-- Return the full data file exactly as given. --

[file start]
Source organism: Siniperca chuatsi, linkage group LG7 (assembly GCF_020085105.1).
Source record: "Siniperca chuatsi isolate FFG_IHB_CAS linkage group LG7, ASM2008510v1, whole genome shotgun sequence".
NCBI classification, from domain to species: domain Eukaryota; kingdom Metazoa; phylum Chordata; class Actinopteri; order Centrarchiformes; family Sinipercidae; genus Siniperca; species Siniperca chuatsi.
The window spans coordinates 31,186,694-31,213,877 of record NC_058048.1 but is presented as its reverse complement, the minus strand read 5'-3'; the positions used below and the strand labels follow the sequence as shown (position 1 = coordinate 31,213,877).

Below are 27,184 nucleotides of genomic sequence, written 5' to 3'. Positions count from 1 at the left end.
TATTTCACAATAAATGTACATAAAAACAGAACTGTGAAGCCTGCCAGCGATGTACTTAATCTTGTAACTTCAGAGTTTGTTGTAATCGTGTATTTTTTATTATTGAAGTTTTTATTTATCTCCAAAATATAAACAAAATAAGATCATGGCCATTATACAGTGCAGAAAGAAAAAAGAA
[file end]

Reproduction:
Source organism: Siniperca chuatsi, linkage group LG7 (assembly GCF_020085105.1).
Source record: "Siniperca chuatsi isolate FFG_IHB_CAS linkage group LG7, ASM2008510v1, whole genome shotgun sequence".
NCBI classification, from domain to species: domain Eukaryota; kingdom Metazoa; phylum Chordata; class Actinopteri; order Centrarchiformes; family Sinipercidae; genus Siniperca; species Siniperca chuatsi.
The window spans coordinates 31,186,694-31,213,877 of record NC_058048.1 but is presented as its reverse complement, the minus strand read 5'-3'; the positions used below and the strand labels follow the sequence as shown (position 1 = coordinate 31,213,877).

Below are 27,184 nucleotides of genomic sequence, written 5' to 3'. Positions count from 1 at the left end.
TATTTCACAATAAATGTACATAAAAACAGAACTGTGAAGCCTGCCAGCGATGTACTTAATCTTGTAACTTCAGAGTTTGTTGTAATCGTGTATTTTTTATTATTGAAGTTTTTATTTATCTCCAAAATATAAACAAAATAAGATCATGGCCATTATACAGTGCAGAAAGAAAAAAGAA